Three Ply
Feb. 15th 2003
We set off at about half six in the morning, and headed to the local garage and filled up with fuel and replaced a bit of oil because it was quite close to the low marker on the dipstick. Dereje made regular stops to check the car, especially if we heard a loud clunk under our feet indicating a strike from a large rock. In the town there were many pople milling about and watching us as we re-fuelled.

Outside Alamata, women were already bringing back the day's firewood, and people were working out in the misty fields. The land was a bit more dry, although it didn't really look it. It was the number of cacti that led me to this conclusion. These are used locally for fences, and for food.

I really started to appreciate the speed of cars. This would have been an incredible journey to make without a vehicle of some kind. The dust was still causing a problem although we could see a bit more with the daylight. I wonder if you could make static electricity mud flaps that knock the dust back to the ground.

Ethiopia has many religions but the most common by far are Christianity and Islam. I can't say that I saw many churches, but there were plenty of beautiful mosques. We left these behind as we turned up a road that took us once again into the mountains for Maichew. Maichew is not on top of a mountain but is surrounded by them so we first had to go up, and then go down. With every blind hair pin bend, Dereje gave a quick blast of the horn to warn oncoming traffic. The road was not busy though.

Maichew, again, was a large town. Wilko's placement took him to a technical college where he was there to teach automotive engineering. He had been allocated accommodation which turned out to include a fridge. Such a luxury. After dropping his stuff off, we had breakfast and were met by the dean of the college who then took Wilko back. Dereje and I headed back down the mountain, and then to Mekelle.

Now, the scenery really did change. We were in a desert landscape. Not the sand sort of desert, but the sort of desert with scraggly plants that you would see in western films. The fields became fewer, and Dereje told me that there were nomadic tribes living here. The huts became round, wooden huts.

Dereje stopped the car just outside a town to give it a quick check. Immediately we were surrounded by people wanting a lift. Normally we would just head on, but two women and their child could be fitted in so we took them to their town. They were teachers, and as such are held in high regard.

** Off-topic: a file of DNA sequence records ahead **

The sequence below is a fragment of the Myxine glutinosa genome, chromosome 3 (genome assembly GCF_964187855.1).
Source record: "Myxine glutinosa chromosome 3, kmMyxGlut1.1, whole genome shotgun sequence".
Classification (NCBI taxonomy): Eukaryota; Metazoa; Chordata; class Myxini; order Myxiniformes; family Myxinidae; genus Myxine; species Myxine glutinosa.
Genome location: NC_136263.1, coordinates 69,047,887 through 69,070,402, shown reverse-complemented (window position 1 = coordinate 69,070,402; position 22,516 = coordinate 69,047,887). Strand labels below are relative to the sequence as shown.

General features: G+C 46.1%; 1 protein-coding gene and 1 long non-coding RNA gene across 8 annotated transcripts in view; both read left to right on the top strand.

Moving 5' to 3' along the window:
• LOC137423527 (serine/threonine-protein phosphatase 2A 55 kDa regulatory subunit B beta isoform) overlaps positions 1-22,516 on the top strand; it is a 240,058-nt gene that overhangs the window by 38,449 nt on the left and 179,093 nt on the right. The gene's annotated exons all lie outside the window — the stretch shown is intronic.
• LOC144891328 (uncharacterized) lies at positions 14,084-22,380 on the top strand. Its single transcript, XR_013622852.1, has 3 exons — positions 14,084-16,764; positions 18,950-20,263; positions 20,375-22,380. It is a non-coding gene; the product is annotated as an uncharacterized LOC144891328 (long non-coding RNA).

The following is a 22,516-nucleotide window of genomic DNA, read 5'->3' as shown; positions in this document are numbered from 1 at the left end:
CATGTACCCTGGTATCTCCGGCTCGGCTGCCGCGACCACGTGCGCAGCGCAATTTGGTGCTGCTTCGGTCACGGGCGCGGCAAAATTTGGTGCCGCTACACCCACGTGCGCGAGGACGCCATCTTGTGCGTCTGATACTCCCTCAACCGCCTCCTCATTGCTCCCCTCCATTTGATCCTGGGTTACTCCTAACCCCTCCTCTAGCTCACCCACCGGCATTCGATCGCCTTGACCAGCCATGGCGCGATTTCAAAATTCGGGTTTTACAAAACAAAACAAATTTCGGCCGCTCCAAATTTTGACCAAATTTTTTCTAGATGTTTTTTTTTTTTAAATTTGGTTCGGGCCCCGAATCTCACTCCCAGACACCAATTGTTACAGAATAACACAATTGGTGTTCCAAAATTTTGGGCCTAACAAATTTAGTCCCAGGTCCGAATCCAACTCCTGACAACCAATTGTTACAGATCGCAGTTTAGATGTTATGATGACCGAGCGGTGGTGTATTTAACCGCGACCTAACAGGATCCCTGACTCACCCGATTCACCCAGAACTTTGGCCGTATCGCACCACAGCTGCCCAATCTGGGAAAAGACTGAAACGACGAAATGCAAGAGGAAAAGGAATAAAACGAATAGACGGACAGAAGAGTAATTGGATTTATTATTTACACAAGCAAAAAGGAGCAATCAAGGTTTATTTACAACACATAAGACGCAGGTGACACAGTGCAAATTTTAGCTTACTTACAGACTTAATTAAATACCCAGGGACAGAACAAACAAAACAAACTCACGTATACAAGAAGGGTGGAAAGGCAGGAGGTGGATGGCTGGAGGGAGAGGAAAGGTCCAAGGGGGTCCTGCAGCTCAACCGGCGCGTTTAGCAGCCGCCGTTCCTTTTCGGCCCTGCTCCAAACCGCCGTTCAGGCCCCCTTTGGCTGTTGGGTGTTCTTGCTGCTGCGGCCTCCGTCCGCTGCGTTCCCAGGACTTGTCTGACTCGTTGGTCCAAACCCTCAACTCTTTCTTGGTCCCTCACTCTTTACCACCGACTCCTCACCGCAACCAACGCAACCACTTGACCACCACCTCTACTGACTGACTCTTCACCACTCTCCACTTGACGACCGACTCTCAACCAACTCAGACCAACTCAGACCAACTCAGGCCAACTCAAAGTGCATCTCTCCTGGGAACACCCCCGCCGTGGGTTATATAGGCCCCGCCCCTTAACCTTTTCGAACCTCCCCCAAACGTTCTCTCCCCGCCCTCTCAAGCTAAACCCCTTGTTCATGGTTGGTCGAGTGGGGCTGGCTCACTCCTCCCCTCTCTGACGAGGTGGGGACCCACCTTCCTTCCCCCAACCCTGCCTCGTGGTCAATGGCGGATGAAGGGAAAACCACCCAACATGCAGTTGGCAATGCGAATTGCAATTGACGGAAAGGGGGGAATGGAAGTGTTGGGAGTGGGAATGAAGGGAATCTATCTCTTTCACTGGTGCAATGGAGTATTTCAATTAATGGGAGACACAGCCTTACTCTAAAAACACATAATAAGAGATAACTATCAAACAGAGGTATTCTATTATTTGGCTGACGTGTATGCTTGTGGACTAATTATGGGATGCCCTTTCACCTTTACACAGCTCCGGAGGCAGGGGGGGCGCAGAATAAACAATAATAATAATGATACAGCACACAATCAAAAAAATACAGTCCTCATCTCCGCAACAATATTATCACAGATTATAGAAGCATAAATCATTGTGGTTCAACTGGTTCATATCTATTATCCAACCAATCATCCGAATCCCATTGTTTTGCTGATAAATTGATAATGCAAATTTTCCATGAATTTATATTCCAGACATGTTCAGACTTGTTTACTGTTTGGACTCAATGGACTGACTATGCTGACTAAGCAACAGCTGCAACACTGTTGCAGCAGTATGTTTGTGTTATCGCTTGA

Outside of Mekelle, the landscape was sporadically green. This was due to irrigation. The dust was still present though. The buildings had now become much larger and made of stone. It reminded me slightly of pictures bethlehem. This was confirmed later by another VSO who said that if you see one of the huts at night in the very bright moon and starlight, with a campfire burning, you have your Christmas card.

We passed the airport and headed towards MIT, and the university campus to find my contact. They were not there so we headed into town. Failing to find the contact we stopped for lunch. As we got out of the car, another volunteer met us, having seen the car and come over. Normally he would have been in Maichew but was in Mekelle for the weekend with his sisters. He was amazed that we had got there so quickly. And, to be fair to the contact, we had originally estimated 18:00 as an arrival time, yet it was now only about 13:00. The person I needed to see met us in the restaurant and we arranged to go back to the campus and to the room in which I would be staying for a few days.

After unloading my stuff, I headed into town to meet some of the other Mekelle volunteers and sat on a hotel balcony drinking cold local beer while being able to watch Mekelle in action. The TPLF (Tigray People's Liberation Front) had a noisy march to celebrate their previous victory.

After visiting a local museum, I was picked up by a driver for the institute and taken back to my room. I then found out that there was no water in my room, and no toilet paper. This was a problem because my stomach had been complaining throughout the day. Not to go into details, but have you noticed how the good quality tissue is three ply, yet you don't really need more than one ply at a time.